From NKAA, Notable Kentucky African Americans Database (main entry)

Trigg County (KY) Enslaved, Free Blacks, and Free Mulattoes, 1850-1870

Trigg County, located in southwest Kentucky, is on the Tennessee state line and borders five Kentucky counties. Trigg County was created in 1820 from portions of Christian County and, to a lesser degree, Caldwell County. It is named for Stephen Trigg, a land commissioner and soldier killed during the Battle of Blue Licks. The county seat is Cadiz. The 1820 county population was 514 heads of households, according to the U.S. Federal Census. The population increased to 7,603 by 1860, excluding the enslaved. Below are the number of slave holders, enslaved, and free Blacks and Mulattoes for 1850-1870.

1850 Slave Schedule

  • 502 slave owners
  • 2,435 Black slaves
  • 362 Mulatto slaves
  • 69 free Blacks
  • 10 free Mulattoes

1860 Slave Schedule

  • 529 slave owners
  • 2,977 Black slaves
  • 473 Mulatto slaves
  • 25 free Blacks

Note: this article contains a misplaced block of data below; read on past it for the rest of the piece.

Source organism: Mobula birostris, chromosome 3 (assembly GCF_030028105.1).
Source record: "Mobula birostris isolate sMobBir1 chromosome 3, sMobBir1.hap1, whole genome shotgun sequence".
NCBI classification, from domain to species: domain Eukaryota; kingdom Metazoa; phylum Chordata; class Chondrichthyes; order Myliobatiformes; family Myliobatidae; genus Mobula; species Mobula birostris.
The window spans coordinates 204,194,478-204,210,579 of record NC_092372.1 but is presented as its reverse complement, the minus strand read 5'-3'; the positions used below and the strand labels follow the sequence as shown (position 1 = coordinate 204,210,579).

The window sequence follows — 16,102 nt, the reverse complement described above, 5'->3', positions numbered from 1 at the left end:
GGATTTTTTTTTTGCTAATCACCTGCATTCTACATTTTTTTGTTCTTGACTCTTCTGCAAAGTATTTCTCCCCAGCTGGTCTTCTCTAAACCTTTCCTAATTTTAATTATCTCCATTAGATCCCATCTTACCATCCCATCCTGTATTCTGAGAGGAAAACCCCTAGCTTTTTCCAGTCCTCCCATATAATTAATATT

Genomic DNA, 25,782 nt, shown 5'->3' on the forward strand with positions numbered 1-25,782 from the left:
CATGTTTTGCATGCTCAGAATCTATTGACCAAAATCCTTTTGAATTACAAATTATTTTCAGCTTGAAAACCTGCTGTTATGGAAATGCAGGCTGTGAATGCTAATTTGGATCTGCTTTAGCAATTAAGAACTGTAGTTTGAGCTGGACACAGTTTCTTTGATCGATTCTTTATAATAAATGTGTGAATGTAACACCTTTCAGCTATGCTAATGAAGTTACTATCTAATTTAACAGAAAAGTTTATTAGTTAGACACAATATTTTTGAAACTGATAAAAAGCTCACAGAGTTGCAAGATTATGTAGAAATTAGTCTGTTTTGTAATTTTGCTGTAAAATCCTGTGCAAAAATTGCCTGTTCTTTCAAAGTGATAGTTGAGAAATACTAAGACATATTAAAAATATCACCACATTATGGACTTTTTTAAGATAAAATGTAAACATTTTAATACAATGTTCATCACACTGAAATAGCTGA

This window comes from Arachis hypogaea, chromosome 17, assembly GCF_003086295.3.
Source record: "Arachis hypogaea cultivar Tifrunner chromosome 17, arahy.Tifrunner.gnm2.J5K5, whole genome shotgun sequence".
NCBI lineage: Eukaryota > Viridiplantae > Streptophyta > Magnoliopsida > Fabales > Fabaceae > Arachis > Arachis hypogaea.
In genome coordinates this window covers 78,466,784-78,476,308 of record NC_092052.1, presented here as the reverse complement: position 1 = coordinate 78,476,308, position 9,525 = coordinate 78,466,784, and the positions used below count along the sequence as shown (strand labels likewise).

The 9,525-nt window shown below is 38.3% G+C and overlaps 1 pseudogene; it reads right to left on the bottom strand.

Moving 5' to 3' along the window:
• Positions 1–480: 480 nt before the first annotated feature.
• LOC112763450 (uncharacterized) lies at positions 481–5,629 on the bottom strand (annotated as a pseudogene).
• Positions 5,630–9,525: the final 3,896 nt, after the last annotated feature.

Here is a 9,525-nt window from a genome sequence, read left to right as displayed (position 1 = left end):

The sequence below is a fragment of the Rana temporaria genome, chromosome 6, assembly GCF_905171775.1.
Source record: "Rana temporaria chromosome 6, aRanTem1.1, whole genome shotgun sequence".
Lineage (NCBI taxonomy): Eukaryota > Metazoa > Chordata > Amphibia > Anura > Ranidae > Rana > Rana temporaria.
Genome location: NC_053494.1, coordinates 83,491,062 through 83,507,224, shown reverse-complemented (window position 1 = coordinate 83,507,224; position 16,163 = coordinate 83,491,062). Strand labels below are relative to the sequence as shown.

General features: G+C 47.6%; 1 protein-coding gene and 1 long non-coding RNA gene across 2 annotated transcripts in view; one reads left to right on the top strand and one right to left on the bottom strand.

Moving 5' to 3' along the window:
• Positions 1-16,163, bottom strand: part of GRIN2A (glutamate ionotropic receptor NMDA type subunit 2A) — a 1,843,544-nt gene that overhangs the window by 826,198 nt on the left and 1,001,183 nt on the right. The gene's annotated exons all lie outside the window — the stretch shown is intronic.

• 16 free Mulattoes

1870 U.S. Federal Census

  • 3,373 Blacks
  • 386 Mulattoes
  • About 230 U.S. Colored Troops listed Trigg County, KY, as their birth location.

For more see the Trigg County entry in The Kentucky Encyclopedia, edited by J. E. Kleber; Slave Records of Stephen Trigg; Marriage Books (indexed), Trigg County Clerk; Trigg County African American Oral History Project (FA 196), Western Kentucky University, Manuscripts & Folklife Archives; Oral History Interview with Bobby Allen, B. Allen and S. Fisk; and Y. M. Pitts, "I Desire to Give My Black Family Their Freedom," chapter three in Women Shaping the South, by A. Boswell and J. N. McArthur.

Kentucky County & Region

Read about Trigg County, Kentucky in Wikipedia.

Kentucky Place (Town or City)

Read about Cadiz, Kentucky in Wikipedia.

Item Relations

Cite This NKAA Entry:

“Trigg County (KY) Enslaved, Free Blacks, and Free Mulattoes, 1850-1870,” Notable Kentucky African Americans Database, accessed May 22, 2024,

Last modified: 2023-03-24 17:57:41